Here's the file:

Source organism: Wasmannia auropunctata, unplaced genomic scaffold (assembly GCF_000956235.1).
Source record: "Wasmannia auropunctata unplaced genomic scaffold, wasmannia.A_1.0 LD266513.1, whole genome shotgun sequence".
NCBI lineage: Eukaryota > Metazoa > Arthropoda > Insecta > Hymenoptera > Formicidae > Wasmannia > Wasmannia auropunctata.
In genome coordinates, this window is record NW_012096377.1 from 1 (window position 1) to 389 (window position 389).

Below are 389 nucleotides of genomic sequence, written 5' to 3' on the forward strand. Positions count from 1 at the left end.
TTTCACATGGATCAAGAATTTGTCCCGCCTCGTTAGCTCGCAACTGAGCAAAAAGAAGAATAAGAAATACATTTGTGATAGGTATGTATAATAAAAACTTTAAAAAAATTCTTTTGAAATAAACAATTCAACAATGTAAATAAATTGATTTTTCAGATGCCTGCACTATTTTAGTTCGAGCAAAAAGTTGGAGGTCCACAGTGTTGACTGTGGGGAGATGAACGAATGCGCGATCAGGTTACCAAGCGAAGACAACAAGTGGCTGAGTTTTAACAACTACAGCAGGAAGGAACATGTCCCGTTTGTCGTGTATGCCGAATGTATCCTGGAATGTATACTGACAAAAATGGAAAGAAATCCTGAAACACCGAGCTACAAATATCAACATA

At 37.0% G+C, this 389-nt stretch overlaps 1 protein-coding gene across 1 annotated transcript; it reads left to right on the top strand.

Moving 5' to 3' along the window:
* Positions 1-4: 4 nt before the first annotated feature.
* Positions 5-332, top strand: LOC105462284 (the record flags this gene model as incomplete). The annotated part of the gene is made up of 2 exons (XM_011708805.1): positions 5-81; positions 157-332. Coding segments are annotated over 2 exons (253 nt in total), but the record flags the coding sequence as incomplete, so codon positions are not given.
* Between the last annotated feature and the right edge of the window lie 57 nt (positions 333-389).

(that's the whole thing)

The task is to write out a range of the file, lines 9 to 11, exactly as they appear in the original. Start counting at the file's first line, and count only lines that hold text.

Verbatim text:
* Positions 1-4: 4 nt before the first annotated feature.
* Positions 5-332, top strand: LOC105462284 (the record flags this gene model as incomplete). The annotated part of the gene is made up of 2 exons (XM_011708805.1): positions 5-81; positions 157-332. Coding segments are annotated over 2 exons (253 nt in total), but the record flags the coding sequence as incomplete, so codon positions are not given.
* Between the last annotated feature and the right edge of the window lie 57 nt (positions 333-389).